Re: Auto-update protocol -- a baby step forward!

Hi Mike,

Mike Kaufmann wrote:

D Yuniskis wrote:
I meant the binary parts always to have the size of a flash page.
And then transfer the pages with changes, no matter if there is only
one byte changed in a page or all. So there would be not that much
Ah, OK. Yes, that makes more sense -- since you can't write a
fraction of a page.

But, you're hoping you can get by with changing some small
percentage of the pages (?)

You're right, I'm hoping ;-)

Yes -- though *knowing* this, you can try to arrange things
so that those that aren't likely to change are grouped
together (not as likely to be adjacent to things that *do*
change often)

Sounds like you're having a file system in your flash and your modules
are individual files (my device only uses on chip memory).
No, no filesystem. Rather, treat *the* flash as a "block
special device" (e.g., disk) and manage blocks discretely.
Much like you manage pages -- except I manage things in terms
of "entry points".

Here the question is, can you move your modules from one block of
flash to an other and run (or load) it from there?


In this case take the above scheme, replace old and new binary version
by module versions, put together all module images and place a table of
contents at the beginning. Then the device could look for the right
module version. And in case the update is interrupted the device can
skip the already updated modules.
Yes. The difference is, I need to process a "module" at a time
so that I can keep the old module "running" while its new image
is being downloaded and then flashed. I also have to make sure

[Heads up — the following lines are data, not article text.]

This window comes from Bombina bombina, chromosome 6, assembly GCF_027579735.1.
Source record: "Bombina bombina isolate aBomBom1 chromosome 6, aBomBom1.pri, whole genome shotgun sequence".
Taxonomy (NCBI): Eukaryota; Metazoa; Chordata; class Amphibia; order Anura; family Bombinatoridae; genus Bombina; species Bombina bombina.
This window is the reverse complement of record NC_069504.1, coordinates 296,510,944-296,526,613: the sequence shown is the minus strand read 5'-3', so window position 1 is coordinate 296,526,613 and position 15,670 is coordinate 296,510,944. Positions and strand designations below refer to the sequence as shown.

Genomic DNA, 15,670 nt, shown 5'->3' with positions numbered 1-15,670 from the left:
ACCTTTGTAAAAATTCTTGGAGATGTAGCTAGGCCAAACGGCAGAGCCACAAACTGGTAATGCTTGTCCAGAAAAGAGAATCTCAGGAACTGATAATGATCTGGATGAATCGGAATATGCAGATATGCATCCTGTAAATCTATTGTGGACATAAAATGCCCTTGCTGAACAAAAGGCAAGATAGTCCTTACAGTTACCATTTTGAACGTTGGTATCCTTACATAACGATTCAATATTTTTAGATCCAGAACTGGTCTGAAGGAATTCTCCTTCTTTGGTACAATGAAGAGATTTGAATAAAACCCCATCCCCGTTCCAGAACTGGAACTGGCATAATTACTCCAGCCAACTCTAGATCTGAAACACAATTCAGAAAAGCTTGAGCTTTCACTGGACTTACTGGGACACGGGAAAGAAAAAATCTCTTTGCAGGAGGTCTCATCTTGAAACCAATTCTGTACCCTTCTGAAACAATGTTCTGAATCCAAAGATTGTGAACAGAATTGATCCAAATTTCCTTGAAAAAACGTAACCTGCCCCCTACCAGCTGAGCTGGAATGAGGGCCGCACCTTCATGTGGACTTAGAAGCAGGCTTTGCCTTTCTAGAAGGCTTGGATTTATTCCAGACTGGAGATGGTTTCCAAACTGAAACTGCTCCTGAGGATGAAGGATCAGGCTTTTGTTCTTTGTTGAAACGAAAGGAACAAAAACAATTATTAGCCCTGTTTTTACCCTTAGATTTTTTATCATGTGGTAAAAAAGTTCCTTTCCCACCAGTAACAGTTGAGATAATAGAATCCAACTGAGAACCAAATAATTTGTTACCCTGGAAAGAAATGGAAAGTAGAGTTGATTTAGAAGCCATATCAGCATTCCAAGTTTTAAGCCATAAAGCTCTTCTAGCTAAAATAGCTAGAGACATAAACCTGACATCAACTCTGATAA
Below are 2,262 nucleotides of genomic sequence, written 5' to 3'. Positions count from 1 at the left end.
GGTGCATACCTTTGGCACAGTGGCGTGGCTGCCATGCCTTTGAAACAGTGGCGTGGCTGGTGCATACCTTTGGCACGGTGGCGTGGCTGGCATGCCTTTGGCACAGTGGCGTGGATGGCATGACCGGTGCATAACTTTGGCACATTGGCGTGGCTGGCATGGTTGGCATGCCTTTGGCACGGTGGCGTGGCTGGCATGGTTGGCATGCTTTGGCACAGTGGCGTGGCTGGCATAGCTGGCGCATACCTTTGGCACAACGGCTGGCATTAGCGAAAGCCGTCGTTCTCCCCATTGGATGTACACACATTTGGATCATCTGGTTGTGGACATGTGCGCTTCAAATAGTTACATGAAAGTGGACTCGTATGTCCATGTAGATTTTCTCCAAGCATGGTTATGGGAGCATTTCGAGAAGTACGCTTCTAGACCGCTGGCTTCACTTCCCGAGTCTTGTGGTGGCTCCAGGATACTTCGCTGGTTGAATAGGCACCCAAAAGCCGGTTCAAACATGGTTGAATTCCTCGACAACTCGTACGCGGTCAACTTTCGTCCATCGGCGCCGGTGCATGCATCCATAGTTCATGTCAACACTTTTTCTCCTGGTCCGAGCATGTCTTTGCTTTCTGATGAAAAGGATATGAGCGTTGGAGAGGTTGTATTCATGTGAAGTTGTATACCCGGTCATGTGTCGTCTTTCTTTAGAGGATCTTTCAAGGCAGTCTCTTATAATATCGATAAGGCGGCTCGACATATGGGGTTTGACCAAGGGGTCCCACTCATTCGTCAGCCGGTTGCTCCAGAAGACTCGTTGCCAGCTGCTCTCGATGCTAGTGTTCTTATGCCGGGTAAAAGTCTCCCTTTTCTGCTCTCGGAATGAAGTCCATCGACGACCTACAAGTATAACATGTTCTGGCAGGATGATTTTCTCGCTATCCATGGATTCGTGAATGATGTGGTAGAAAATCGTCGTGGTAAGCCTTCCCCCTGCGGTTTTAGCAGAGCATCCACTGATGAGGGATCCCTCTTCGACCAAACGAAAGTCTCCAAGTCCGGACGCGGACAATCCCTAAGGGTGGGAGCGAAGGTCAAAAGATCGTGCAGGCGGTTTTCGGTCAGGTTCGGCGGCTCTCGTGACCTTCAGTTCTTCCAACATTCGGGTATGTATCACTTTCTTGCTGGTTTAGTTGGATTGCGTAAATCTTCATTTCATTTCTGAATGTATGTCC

modules are updated in a specific (not known, a priori) order.

So, I am looking at having one "module" that governs the
update process *in* the device. By convention, update that
module *first*. Then, activate it and let it control
how the other modules are updated (i.e., it can then
be very flexible in determining what happens when)

Then, when updating the update module with the update module it
must not run out of RAM, overwriting the old update module with
the new one, because in case of a power down of the device during
that you can't update any more modules.

You don't "update" a module until you know you have it
*and* that it has been flashed correctly. I.e., if
power fails, the "volatile" state defaults to
"use the old one" (meaning you have to recheck the
"new" one, again).

There are *lots* of races/hazzards :-(

And I think, you'll also have some start up module, which can't
be updated (may bee an RTOS), since controllers need a certain
address to start.

Yes, the startup points to the "old" version. As above.

The real gotcha comes if power glitches just as you are
making that final flash that says "use the new stuff".

Ah, users. One can write "In order to make your device secure you
have to replace the default key!" in letters big enough so the
sentence will fill up an entire page - they won't read it.
But after some security issue they'll call the support: "Why
wasn't my device secure?"
Exactly. I think the solution is just to leave that *out*
and force it to be specified. E.g., for the open source
devices, I can just leave a syntax error in the sources:

char secret[] = put something here

so it won't build without them putting *something* there
(and, if they fail to pick a *good* something, <shrug>
"Hey, *you* picked that key so why are you complaining to

This is good for people using the source code, but not for those
using a binary. They will just end up with an other default key
(but fortunately for you complaining to the one who made that binary).

Yes. For these "throw away" projects, I don't care -- I won;t